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Parents still in the dark

A number of parents of students attending Lawrence T Gay Memorial School were up in arms yesterday at the absence of health officials at a meeting on the status of classes following the onset of an environmental problem which has forced the temporary closure of the school.

Parents of students attending Lawrence T Gay Memorial School yesterday met with Ministry of Education officials and were upset that no one from the Environmental Health Department was present.

Parents of students attending Lawrence T Gay Memorial School yesterday met with Ministry of Education officials and were upset that no one from the Environmental Health Department was present.

The Ministry of Education invited the parents to the meeting at Breath of Life Seventh Day Adventist Church to advise them about the relocation of classes.

However, the parents were also interested in the investigation into the cause of the problem and whether it would be resolved satisfactorily in time for the children’s return next term.

And they complained that they felt “disrespected” that representatives from the Environmental Protection Department were not present
to address their concerns.

The school has been closed for the second time in four months because of environmental issues, which has left teachers and students complaining of sore throats, itchy skin and rash.

Michelle Worrell, the mother of a child in reception was especially vocal.

“They send six officers from the Ministry of Education that do not have an idea about what is going on and that is what I felt violated by.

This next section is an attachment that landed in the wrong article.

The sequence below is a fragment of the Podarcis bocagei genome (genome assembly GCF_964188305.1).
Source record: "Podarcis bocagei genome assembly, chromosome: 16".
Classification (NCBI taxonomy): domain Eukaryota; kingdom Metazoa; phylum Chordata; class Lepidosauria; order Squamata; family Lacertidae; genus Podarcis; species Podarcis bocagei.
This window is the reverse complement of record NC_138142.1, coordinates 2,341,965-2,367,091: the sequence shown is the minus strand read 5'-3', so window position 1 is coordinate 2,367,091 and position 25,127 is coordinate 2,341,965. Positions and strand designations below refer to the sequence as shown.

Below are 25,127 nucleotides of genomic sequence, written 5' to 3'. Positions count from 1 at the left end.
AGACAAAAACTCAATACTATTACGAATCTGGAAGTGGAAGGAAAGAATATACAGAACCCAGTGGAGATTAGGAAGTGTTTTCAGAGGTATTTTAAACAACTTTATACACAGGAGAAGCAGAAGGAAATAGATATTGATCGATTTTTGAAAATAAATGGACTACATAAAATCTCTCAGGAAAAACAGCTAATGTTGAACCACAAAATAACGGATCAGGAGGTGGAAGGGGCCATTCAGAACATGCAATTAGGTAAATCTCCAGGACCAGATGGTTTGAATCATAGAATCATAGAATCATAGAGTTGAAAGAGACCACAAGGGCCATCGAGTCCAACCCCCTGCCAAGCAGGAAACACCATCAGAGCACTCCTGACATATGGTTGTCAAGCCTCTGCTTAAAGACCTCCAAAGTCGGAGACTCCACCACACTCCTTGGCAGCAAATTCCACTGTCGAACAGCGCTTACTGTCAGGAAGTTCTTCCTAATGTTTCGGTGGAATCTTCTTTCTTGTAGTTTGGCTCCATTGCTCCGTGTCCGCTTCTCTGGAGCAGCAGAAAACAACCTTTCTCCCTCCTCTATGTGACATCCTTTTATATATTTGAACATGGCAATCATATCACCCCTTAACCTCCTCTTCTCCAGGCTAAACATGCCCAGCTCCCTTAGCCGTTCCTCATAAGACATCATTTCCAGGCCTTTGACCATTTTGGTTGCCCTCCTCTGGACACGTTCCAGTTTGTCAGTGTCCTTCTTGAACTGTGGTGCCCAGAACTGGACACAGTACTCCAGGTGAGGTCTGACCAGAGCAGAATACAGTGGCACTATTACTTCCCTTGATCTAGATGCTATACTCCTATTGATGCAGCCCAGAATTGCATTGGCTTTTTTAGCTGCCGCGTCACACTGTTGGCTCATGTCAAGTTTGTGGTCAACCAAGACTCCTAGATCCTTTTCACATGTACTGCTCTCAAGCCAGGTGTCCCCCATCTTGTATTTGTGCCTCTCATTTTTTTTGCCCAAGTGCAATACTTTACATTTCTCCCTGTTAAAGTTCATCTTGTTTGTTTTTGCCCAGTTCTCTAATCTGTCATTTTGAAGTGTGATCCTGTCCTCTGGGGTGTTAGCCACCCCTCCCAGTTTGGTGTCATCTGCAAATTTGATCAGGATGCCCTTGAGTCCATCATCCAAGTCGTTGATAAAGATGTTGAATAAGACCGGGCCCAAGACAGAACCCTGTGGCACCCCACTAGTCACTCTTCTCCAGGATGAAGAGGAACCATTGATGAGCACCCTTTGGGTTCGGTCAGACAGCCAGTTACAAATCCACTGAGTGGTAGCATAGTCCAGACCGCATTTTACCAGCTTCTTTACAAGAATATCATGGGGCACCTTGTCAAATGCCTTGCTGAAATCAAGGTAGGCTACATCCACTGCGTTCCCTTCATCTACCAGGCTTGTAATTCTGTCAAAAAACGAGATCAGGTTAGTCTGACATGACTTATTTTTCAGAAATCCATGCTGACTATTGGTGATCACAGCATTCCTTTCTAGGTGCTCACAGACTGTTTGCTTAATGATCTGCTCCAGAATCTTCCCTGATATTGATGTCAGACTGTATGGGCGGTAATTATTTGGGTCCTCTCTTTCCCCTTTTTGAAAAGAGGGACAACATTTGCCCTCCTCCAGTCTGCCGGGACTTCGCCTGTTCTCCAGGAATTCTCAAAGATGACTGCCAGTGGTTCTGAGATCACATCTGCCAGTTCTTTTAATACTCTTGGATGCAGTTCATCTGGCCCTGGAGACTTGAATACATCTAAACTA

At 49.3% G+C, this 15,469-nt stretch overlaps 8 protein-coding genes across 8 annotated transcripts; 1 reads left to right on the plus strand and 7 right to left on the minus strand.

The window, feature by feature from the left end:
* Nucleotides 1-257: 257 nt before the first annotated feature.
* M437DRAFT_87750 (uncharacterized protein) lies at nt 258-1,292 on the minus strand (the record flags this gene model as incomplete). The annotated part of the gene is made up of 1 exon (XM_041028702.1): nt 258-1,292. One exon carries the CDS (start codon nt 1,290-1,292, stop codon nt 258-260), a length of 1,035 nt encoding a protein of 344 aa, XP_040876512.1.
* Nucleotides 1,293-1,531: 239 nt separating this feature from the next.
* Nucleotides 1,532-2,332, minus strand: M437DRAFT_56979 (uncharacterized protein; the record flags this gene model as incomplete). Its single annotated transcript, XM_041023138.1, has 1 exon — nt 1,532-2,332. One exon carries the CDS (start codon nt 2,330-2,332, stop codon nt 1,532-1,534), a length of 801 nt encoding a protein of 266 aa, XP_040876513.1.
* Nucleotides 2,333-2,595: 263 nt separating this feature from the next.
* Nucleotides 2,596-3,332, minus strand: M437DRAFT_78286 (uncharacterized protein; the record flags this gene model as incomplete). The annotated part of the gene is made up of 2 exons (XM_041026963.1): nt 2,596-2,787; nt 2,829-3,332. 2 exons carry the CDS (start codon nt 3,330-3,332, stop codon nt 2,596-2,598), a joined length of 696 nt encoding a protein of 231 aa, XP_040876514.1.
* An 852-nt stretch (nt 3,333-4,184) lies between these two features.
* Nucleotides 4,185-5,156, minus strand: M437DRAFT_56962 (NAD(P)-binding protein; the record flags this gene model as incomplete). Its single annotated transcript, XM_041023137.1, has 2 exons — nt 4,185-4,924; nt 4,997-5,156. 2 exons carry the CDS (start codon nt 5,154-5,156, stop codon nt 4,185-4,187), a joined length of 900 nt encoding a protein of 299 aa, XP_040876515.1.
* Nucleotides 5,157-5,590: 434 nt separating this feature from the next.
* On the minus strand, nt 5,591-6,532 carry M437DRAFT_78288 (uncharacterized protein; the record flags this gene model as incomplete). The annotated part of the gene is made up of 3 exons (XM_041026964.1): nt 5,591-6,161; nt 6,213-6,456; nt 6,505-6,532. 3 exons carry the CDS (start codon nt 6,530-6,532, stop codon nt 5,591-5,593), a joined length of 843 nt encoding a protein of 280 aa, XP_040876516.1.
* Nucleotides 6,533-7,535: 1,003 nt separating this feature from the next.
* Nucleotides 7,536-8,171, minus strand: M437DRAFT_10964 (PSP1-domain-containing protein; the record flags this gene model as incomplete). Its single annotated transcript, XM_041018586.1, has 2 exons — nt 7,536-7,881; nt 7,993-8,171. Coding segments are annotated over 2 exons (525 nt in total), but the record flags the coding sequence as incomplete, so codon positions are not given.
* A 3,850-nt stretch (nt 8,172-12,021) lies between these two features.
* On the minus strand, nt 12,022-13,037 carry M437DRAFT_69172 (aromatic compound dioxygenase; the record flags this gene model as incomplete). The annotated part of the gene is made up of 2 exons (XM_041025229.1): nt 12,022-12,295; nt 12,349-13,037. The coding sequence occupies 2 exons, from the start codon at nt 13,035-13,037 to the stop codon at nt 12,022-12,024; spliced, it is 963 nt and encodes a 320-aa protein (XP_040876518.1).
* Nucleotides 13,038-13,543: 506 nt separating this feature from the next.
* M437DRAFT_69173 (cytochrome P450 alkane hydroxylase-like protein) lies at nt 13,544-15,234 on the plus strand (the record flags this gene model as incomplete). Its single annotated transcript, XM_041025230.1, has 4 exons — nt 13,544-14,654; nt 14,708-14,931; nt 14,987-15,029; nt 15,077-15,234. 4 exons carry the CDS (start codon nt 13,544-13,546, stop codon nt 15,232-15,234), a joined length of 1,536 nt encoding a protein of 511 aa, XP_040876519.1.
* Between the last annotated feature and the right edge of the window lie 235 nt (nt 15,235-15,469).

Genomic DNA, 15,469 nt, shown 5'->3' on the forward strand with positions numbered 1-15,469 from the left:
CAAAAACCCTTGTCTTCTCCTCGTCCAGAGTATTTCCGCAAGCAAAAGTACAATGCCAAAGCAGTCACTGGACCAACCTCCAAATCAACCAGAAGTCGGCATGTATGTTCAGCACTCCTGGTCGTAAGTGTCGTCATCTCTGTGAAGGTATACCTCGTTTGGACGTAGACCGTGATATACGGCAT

“I was looking for a nurse or a doctor that I could have asked questions. I haven’t seen at least three teachers who have been affected present,” Worrell said.

Meanwhile, Marsha Hinds-Layne, the parent of a Class Four student told Barbados TODAY she felt the matter was being treated as a joke. She was worried that the problem would accompany the students to the temporary venues.

“Let us say it is something fungi related or mould related; even if you say you sanitize the desk, what about the pages of those books that would be infested with whatever? It feels like a joke thing,” Hinds-Layne complained.

She said her daughter had had symptoms since last term and continued to experience difficulty, while ten other children in the class had complained about the same ailment.

“We are hearing our children coming home and saying ‘oh my throat sore’ or ‘oh my knees hurting’ and because the children are at puberty
you are putting it down to that. I think that our children should be tested together to find out what is the affect to their overall health together,” the mother urged.

Principal Beverley Parris thanked the parents for their cooperation over the past two weeks and assured them that the Ministry of Education would do everything possible to resolve
the matter. Parris said she too had begun to lose her voice as a result of the problem.

Acting Chief Education Officer Joy Adamson, who chaired the meeting, announced that the students would be temporarily relocated to three different sites until end of term on March 23.

She said starting tomorrow the Class Four students would be housed in the basement at Breath of Life Church and Class Three students would join them the following day.

From next Monday, Class One and Class Two students are expected to report to the Sarah Ann Gill Methodist Church in Fairfield, Black Rock. Transportation is being provided from the school for students going to that location.

The ministry is seeking to secure an undisclosed location to house students from Reception, Infants A and Infants B, she revealed.

The education officer also assured the parents that the school meals department had been contacted about the relocations.

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